The Deepest Hole on Earth
The deepest hole in the world is on the Kola peninsula of Russia near the Norwegian border. This hole is being drilled for scientific study purposes and is currently over 12,200 meters deep. The project attempted to drill as deep as possible into the Earth's crust. Drilling began on 24 May 1970 using the Uralmash-4E, and later the Uralmash-15000 series drilling rig.
The Kola borehole penetrated about a third of the way through the Baltic continental crust, estimated to be around 35 kilometres (22 mi) deep, reaching rocks of Archaean age (greater than 2.5 billion years old) at the bottom. In 1926, Harold Jeffreys hypothesized that a transition zone within the crust, identifiable on seismic records as a “jump” in seismic velocity, could be attributed to a change in rock type from granite to a denser basalt. Then deepest hole in the world being drilled at the Kola well has now penetrated about halfway through the crust of the Baltic continental shield, exposing rocks 2.7 billion years old at the bottom. One of the more fascinating scientific findings to emerge from this well is that the change in the seismic velocities was not found at a boundary marking but it was at the bottom of a layer of metamorphic rock that extended from about 3.5 to about 9.8 km beneath the surface. Free water should not be found at these depths. This could only mean that water which had originally been a part of the chemical composition of the rock minerals themselves had been forced out and prevented from rising by a cap of impermeable rock.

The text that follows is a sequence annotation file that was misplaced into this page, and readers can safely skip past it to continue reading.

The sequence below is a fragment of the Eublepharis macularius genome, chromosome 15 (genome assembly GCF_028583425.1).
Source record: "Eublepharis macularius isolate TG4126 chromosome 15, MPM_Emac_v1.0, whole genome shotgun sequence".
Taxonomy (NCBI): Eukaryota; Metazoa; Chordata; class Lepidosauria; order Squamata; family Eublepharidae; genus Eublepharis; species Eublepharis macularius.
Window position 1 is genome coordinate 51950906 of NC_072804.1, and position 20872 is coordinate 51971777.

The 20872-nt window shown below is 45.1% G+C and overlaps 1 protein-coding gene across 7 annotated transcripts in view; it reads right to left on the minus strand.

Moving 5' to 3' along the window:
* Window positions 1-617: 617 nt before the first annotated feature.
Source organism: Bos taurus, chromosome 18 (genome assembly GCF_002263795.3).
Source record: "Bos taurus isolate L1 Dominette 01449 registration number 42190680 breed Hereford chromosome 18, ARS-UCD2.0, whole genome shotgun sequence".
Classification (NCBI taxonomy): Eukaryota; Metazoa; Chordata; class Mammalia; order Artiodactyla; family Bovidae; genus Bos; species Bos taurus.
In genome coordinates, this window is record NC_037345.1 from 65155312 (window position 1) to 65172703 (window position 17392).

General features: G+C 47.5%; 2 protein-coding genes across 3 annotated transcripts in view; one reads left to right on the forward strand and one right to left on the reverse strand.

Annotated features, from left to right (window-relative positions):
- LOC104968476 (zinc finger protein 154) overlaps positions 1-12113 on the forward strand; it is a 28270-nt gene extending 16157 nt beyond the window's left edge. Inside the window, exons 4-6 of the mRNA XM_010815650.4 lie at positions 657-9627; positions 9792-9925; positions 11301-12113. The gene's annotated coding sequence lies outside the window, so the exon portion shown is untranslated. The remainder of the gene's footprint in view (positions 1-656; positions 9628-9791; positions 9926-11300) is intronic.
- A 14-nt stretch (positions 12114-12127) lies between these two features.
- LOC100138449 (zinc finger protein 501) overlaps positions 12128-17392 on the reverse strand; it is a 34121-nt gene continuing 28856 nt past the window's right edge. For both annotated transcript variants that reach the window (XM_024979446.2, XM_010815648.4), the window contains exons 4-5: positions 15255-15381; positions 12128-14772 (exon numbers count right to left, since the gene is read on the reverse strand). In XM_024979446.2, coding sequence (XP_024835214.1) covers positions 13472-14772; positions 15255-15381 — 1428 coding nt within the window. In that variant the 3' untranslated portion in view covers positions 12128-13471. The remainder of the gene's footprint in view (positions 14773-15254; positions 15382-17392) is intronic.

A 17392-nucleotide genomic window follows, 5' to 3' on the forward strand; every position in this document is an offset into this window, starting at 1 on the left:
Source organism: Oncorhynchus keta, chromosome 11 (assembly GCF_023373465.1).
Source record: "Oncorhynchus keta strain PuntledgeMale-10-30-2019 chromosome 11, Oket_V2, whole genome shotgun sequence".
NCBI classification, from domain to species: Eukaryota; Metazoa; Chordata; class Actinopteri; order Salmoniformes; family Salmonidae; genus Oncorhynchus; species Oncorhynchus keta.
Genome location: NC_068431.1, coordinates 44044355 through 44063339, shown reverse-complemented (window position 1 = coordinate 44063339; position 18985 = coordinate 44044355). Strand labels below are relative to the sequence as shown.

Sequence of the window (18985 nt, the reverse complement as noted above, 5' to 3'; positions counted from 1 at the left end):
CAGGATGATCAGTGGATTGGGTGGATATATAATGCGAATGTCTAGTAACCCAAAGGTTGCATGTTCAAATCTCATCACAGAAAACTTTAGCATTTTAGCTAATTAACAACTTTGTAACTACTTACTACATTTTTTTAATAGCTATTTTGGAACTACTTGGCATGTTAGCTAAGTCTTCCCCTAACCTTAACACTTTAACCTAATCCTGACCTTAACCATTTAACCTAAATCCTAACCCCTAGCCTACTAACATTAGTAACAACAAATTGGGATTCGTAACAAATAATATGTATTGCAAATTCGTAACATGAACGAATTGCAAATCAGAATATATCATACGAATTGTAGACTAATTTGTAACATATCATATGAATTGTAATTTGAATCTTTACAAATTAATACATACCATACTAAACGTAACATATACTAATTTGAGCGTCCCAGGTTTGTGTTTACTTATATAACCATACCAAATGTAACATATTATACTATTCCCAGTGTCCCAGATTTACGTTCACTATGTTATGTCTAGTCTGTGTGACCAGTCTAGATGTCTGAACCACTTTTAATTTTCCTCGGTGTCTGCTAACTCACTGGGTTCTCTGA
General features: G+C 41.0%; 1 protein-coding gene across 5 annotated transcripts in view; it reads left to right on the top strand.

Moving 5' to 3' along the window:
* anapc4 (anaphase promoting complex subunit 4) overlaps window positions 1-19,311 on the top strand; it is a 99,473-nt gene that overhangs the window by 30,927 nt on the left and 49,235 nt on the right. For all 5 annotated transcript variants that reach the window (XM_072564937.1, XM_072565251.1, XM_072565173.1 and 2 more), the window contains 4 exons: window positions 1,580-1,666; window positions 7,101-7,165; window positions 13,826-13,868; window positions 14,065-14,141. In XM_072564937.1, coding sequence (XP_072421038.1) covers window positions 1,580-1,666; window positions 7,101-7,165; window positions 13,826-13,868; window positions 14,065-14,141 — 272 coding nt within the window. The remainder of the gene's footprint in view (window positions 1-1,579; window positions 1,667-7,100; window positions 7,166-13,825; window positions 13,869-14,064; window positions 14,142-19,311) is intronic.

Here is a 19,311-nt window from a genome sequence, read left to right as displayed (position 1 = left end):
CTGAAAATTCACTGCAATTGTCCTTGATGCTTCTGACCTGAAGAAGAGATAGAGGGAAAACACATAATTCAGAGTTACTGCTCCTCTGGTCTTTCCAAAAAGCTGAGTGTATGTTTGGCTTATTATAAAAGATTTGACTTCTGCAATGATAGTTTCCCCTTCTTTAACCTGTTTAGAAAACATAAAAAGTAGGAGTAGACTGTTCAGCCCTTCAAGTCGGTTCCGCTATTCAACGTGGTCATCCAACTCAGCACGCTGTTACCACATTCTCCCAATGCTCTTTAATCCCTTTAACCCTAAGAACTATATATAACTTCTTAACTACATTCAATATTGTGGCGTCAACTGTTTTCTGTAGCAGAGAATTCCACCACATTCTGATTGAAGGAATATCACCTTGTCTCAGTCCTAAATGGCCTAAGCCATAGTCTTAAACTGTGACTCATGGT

This discovery has an great impact on geophysical sciences and there is a potential economic impact. This water is very highly mineralized, and is a primary concentrating agent for most ore deposits. The technology for mining at these depths is not yet available. Their chief innovation was that, instead of turning the drill bit by rotating the stem, in the Kola well the bit alone was turned by the flow of drilling mud.
As drilling continues at the deepest hole in the world many scientists are hoping for additional discoveries and a greater understanding of the inner workings and makeup of our planet.